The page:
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Three Theories About Uncanny Avengers (SPOILERS)

Marvel Comics frequently throws around the term “earth shattering” to describe crossover events or major storylines. Usually, it’s sound and fury without much substance underneath. However, in “Ragnarok Now” writer Rick Remender has managed to create, somewhat under the radar, an epic storyline that started way back in Uncanny Avengers #6 and ends up being quite literally earth shattering. If you haven’t read it, Uncanny Avengers #17 ends with the Earth exploding, with almost all the superheroes going up with it. This comes pages after Captain America is killed by the undead Grim Reaper (and after the Scarlet Witch, Rogue and others were killed earlier in the series). Thor, one of the only heroes left at the end of the issue, returns to Asgard defeated, his beloved Midgard destroyed. What the &%#$ is going on?  

  Obviously, Marvel isn’t really going to kill all of its heroes. So what does the end of this issue mean and what are the long-range ramifications on Marvel continuity? I think there are three main possibilities.  

1. Illusion

How many times have you been watching a movie or television show in which something shocking happens only to subsequently find out the scene was a dream? This is a common trope for presenting a shocking reality without dealing with its consequences. While I don’t think the dream scenario is likely here, there is a possibility of this storyline being an illusion, especially considering some of the retcons Marvel has pulled over the years.   However, this seems like the least desirable and most remote choice. It would be disappointing because it would be the easiest solution. Usually, the “it’s only a dream” trope is pretty disappointing if not infuriating when it’s employed. Remender doesn’t strike me like the kind of writer who pulls cheap narrative tricks for shock value. However, Uncanny Avengers #17 does begin with a monolog by Havok, talking to his unborn daughter about how the heroes brought this fate on themselves by being a divided team. Maybe this story is some very dark, fantastical version of It’s A Wonderful Life….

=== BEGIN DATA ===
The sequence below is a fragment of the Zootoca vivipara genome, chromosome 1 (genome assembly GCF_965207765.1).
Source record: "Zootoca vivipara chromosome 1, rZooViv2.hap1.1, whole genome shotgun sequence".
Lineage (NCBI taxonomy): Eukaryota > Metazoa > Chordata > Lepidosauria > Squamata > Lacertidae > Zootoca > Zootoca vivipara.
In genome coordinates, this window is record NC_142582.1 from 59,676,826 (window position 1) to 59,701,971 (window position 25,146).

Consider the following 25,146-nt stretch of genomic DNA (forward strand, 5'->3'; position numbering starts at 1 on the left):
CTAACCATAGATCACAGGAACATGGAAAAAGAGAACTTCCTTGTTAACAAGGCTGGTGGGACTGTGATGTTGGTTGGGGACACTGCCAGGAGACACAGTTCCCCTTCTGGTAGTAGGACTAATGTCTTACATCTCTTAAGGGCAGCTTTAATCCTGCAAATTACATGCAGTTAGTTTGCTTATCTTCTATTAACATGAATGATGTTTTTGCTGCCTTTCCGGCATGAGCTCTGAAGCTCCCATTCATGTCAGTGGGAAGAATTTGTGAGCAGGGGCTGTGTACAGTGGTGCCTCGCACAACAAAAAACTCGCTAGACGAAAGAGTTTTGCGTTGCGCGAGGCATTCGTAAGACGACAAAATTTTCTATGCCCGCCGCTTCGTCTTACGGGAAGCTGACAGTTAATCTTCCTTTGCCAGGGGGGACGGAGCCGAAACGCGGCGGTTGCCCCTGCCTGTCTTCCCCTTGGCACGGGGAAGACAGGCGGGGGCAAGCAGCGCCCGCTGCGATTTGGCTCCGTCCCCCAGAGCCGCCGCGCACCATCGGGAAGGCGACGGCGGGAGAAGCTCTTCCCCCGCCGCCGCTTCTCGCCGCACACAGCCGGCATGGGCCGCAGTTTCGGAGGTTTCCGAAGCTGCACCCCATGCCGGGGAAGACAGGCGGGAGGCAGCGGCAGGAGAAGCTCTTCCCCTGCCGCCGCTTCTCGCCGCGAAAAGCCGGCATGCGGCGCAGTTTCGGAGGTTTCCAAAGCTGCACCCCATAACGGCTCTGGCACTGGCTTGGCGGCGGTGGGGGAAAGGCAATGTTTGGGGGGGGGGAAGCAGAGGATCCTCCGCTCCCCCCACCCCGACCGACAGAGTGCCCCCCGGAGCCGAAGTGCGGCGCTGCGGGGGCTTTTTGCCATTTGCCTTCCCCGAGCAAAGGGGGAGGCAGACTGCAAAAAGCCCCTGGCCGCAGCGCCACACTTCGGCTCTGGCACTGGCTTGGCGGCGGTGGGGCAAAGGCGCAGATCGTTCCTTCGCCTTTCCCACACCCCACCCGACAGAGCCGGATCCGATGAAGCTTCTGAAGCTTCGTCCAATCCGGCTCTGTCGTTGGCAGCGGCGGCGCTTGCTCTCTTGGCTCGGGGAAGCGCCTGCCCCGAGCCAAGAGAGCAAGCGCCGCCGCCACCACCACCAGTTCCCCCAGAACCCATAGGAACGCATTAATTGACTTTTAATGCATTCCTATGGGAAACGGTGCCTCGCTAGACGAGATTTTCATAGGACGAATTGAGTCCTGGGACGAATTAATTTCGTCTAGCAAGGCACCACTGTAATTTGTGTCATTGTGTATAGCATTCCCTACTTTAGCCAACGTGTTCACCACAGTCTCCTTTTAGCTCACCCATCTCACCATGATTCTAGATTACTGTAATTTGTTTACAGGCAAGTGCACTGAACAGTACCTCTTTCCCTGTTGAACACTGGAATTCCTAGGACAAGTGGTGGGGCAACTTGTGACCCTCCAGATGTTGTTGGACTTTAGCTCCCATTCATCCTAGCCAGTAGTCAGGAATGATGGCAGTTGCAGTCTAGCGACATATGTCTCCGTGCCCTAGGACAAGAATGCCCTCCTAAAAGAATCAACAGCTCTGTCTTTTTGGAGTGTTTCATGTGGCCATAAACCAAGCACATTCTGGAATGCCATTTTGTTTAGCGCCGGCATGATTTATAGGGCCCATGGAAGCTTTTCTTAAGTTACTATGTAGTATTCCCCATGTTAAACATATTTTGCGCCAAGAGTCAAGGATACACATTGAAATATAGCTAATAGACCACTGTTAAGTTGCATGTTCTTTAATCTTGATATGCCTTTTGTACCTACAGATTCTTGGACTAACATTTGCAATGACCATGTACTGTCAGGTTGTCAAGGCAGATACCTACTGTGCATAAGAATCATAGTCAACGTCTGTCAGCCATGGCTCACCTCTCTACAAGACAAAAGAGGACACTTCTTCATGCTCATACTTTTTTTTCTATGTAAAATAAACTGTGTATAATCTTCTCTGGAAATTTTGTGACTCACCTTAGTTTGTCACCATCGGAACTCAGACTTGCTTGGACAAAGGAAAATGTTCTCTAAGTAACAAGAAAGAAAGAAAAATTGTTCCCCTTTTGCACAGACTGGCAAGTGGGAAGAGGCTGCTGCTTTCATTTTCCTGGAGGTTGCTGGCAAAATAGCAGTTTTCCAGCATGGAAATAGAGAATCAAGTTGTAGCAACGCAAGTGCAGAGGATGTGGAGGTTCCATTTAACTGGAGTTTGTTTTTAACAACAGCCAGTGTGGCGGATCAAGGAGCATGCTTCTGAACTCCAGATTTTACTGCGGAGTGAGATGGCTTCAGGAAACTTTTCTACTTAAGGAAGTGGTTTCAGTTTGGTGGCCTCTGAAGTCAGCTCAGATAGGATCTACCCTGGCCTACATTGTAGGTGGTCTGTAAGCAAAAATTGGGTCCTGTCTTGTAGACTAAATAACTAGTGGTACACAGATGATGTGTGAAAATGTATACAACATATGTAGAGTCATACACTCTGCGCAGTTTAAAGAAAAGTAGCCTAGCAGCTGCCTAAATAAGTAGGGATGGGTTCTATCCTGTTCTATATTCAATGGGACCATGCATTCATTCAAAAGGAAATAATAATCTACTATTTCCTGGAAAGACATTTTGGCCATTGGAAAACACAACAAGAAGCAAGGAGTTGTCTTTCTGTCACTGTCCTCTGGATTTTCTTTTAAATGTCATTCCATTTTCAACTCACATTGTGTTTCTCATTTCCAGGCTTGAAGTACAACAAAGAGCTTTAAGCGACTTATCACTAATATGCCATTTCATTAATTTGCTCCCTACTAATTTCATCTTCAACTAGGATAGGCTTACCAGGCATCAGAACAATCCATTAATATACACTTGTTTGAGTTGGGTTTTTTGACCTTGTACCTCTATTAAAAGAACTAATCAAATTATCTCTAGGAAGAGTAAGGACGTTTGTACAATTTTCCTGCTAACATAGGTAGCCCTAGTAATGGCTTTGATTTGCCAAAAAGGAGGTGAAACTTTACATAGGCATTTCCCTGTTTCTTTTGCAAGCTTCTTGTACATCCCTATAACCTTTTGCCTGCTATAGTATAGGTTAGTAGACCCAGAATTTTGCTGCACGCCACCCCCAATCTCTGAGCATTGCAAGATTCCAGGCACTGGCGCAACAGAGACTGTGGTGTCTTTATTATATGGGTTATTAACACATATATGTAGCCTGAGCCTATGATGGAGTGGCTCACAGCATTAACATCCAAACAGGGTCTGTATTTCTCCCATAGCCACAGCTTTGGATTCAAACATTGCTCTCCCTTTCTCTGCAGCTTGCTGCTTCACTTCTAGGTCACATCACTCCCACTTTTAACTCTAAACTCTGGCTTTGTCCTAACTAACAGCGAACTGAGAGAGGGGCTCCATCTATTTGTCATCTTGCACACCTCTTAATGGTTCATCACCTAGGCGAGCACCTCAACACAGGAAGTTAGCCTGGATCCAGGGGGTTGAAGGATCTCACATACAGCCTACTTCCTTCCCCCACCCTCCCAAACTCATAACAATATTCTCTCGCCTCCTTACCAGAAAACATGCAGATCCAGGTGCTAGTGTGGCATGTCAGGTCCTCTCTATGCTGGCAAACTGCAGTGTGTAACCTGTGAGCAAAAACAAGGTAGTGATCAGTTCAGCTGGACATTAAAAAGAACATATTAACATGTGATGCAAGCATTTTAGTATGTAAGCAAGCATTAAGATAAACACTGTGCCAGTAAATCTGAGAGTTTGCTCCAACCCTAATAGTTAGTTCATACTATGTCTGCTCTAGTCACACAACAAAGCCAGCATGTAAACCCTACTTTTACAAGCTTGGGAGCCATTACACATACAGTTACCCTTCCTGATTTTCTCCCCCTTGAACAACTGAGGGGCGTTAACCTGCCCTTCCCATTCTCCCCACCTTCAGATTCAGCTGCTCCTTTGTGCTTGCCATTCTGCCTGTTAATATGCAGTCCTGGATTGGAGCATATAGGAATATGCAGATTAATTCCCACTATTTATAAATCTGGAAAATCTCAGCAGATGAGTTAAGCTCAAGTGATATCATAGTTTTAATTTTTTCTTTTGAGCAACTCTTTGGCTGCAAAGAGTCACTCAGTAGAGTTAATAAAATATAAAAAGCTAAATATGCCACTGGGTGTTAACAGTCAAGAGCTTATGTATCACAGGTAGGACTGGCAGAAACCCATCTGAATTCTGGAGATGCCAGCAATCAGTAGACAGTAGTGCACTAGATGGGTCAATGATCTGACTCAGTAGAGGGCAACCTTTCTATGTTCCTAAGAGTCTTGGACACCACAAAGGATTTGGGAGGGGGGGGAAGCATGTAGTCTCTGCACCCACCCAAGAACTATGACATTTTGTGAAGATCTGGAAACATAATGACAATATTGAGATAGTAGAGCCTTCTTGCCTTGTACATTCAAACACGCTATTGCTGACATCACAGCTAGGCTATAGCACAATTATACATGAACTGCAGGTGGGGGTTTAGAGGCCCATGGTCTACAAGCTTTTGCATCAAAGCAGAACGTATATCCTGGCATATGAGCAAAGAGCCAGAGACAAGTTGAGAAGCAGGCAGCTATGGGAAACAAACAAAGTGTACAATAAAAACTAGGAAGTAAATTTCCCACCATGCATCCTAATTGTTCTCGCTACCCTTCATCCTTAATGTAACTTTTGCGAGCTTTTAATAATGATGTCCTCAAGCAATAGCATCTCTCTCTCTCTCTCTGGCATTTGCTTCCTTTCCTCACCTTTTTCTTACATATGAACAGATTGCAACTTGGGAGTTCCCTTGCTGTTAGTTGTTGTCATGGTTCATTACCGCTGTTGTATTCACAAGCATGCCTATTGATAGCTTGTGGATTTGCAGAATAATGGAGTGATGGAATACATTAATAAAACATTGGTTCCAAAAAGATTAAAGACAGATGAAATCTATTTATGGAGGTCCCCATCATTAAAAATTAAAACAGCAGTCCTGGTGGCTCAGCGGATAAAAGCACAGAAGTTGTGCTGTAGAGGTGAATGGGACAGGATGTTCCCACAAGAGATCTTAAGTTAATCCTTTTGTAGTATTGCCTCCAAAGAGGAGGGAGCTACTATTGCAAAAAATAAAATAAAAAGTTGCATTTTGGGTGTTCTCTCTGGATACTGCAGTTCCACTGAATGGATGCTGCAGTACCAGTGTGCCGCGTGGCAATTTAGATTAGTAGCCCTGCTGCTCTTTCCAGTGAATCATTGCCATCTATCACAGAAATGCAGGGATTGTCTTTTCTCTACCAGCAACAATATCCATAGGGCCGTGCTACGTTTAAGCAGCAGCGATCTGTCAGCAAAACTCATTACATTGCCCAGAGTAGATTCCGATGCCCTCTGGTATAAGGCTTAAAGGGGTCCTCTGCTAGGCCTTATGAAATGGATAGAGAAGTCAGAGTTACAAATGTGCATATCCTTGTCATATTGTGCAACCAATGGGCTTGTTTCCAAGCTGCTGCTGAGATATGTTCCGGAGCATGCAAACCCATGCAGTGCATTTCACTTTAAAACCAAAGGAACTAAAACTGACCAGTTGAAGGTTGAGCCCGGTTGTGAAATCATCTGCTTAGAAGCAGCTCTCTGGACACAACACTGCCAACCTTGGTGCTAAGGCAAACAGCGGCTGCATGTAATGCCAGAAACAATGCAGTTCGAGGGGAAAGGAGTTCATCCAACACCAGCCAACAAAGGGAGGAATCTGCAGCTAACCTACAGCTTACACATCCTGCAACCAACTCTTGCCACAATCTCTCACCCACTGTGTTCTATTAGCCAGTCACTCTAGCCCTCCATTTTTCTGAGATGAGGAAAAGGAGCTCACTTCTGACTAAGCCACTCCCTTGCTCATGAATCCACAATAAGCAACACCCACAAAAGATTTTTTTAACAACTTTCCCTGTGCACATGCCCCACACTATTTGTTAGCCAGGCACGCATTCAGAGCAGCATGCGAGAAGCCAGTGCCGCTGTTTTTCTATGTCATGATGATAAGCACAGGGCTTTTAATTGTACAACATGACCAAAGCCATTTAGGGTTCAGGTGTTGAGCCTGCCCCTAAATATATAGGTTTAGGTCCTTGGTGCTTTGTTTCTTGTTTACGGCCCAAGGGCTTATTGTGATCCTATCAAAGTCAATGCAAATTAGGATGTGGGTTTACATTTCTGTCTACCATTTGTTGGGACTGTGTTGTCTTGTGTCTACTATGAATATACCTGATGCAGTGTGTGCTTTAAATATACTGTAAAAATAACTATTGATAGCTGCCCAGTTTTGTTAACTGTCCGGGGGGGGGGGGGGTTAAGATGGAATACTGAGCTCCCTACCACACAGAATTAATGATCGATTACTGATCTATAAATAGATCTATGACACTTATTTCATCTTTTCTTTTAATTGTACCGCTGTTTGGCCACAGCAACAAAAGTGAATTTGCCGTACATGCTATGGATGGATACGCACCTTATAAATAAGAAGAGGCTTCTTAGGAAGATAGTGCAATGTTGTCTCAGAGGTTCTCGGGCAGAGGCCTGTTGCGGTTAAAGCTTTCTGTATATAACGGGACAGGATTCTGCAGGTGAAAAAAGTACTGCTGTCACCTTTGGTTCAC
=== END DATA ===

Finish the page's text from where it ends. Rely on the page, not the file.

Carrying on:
2. Time Travel

There has been an element of time travel throughout the Uncanny Avengers story arc, so this seems like a definite possibility. Although the Apocalypse Twins (Eimin and Uriel) have spent a lot of time recently fighting the Avengers, their big nemesis has always been Kang, who is the master of time travel. Furthermore, many of the problems that emerged in this story were caused by improper time travel by heroes. Wolverine murdered Arcangel (the twins’ father) and Thor also lost his battle ax, Jarnbjorn, while traveling in time. So there seems like a chance that the resolution of the story can be through time travel, going back to undo what’s already been done. The problem with this is that how can one travel back in time when there is no world left from which to start?  


3. Alternate Dimensions

Within this choice, there seem to be two distinct approaches to the alternate dimensions. On one hand, the alternate reality of Uncanny Avengers could be like “Elseworlds” tales in the DC Universe or the Marvel Ultimate Universe. Although we have been led to believe this series took place in the 616 Marvel universe, perhaps it’s actually always been somewhere else and we can enjoy this series in the same way that you would when reading a non-continuity story.   The other possibility is that Uncanny Avengers is an alternate reality that will come to affect the 616 Marvel universe. I think there are real indications that this may be what’s happening. Although Uncanny Avengers has mostly been pretty divorced from the other Avengers titles, Jonathan Hickman’s Avengers currently has a story that involves alternate world Avengers. Also, the panels immediately before and after the Celestial destroys Earth in Uncanny Avengers #17 are of Uatu the Watcher. We know that the upcoming “Original Sin” event will involve the Watcher. So perhaps Uncanny Avengers is connected. Maybe this is a reality in which the Watcher should have intervened and did not? Or maybe he did and will later suffer consequences?  

  In one sense, Uncanny Avengers #17 feels like a series concluding issue (and quite one at that!), but it’s not. Many mutants have already been moved to another planet, called Planet X, which is where the next issue (still written by Remender and with art by Daniel Acuna) is set. Wasp, who was not on Earth when it was destroyed, is the last human alive and will have to be protected by her new love, Havok, as Magneto and a new X-Force try to eliminate her. This issue and other upcoming ones will certainly give us more indication how exactly Uncanny Avengers fits into the main Marvel continuity and who are left in this universe to be Avengers.  


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